RACIAL bigotry is an ugly blight on civilization. Sadly, it judges people by the color of their skin rather than by the quality of their character. The struggle against racial repression has gone on for centuries in societies throughout the world. Many would agree that the work two decades ago of Martin Luther King, Jr., brought progress in the United States. But most would agree that much more progress is needed.
How can the average citizen who feels compassion for all races forward racial harmony? Many are fervently praying. Prayers of petition for God's help soften our hearts to love even more. Mary Baker Eddy, the Discoverer and Founder of Christian Science, petitions in her poem entitled ``Love,'' ``Thou to whose power our hope we give,/Free us from human strife.''1
We all can meekly ask God to erase the arrogance, ignorance, and so forth that smolder in those on one side of this conflict, and the resentment and frustration that inflame those on the other side. We may even need to ask Him to forgive our own sense of self-righteous anger toward those who appear to be bigots.
In reality, God assigns no evil or suffering to anyone, because the man of His creating is not a victimized or victimizing mortal but His spiritual likeness. This truth must inevitably, progressively, come to light, and the healing of racial conflict is an important step in the process. Prayers of petition remove human will and judgment from our hearts until we release the problem to God's judgment. History's greatest healer of human woe was Christ Jesus. Before his crucifixion, which was the most agonizing hour of hate in human history, he said, ``Not my will, but thine, be done.''2
Beyond prayers of petition are prayers of spiritual understanding. They require us to yield to God's will. They elevate faith above wavering trust to a perception of the true and unchanging nature of God and man.
The Bible reveals that God is All and that He is good. ``Beside me there is no God,''3 we read in Isaiah. The Psalmist wrote, ``Good and upright is the Lord.''4 And Jesus declared, ``There is none good but one, that is, God.''5 Many know that man is described in the Scriptures as the image of God.6
The prayer of spiritual understanding is anchored in a realization of this truth of God and man, which seems so contradictory to a carnal, material sense of life that judges only by surface appearances. But this truth can be discerned through the innate spiritual sense we all have. One way we awake to and cultivate spiritual sense is through childlike humility. Purity is also vital, and prayer.
Spiritual sense, however hushed in us at present, confirms the spiritual reality of perfect God and perfect man. It mutes the ugly lie that we are just mortals, captives to heredity, victims of circumstance, slaves to fear. Spiritual sense confirms the Biblical truth that man is the noblest creation of God, expressing all His good. It reveals our real roots to be in God Himself, in infinite Love. It lifts our perception to glimpse divine reality, transcending the false sense of man as either a racist or a victim. It awakens us to see man for who he really is--the child of God. This brings us a sense of peace about the whole snarled issue of racial conflict and can't help forwarding progress for all on that subject. What we understand of spiritual truth must be reflected in improvement on the human scene, because it is truth.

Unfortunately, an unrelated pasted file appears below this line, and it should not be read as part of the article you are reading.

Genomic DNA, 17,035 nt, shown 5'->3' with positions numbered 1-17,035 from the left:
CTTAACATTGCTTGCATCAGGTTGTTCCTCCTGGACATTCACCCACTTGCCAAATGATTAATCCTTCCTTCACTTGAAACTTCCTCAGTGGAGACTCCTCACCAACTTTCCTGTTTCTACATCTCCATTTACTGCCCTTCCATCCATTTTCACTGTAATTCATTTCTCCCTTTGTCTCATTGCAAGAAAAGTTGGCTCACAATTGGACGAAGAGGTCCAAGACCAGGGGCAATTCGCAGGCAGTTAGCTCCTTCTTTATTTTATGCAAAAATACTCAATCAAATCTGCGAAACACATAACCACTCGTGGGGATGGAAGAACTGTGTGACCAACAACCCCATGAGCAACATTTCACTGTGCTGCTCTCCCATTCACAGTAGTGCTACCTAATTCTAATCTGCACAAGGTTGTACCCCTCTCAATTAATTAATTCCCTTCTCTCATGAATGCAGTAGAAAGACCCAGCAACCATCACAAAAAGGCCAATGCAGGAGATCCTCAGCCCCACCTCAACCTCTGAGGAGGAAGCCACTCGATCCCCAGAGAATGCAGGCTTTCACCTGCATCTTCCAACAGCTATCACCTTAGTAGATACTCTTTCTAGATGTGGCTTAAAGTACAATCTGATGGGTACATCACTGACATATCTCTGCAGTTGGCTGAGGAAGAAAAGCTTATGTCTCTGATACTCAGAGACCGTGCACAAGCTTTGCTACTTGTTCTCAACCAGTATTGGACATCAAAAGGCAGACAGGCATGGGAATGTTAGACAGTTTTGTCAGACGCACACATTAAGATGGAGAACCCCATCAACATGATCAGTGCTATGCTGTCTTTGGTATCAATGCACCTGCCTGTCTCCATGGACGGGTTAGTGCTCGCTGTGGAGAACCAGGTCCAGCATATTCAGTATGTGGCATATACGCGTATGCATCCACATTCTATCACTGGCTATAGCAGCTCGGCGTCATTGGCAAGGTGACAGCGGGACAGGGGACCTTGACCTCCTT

Through his broad wisdom and non-condemning love Jesus healed strife. When an adulterous woman was brought to him, he turned away a blind, animal clamor for her punishment and defused an effort to condemn him as well, bringing self-knowledge to both sides.7 His teaching ``Be ye therefore perfect, even as your Father which is in heaven is perfect''8 points to his sublime understanding of perfect God and perfect man as the spiritual reality to be demonstrated in the face of suffering or conflict.
Might our highest commemoration of those who have struggled long for civil rights be to struggle with our own mortal sense of man, beginning with ourselves? As we come to see ourselves to be, in truth, God's perfect children, aren't we more likely to think of others that way? Just as gentle affection spreads unspoken through an entire household, so our holy conviction of man as the child of God can help bring healing peace to a world convulsed by racial unrest and confused over how to end it.
1Poems, p. 6. 2Luke 22:42. 3Isaiah 44:6. 4Psalms 25:8. 5Matthew 19:17. 6See Genesis 1:27. 7See John 8:1-11. 8Matthew 5:48. DAILY BIBLE VERSE The Spirit itself beareth witness with our spirit, that we are the children of God. Romans 8:16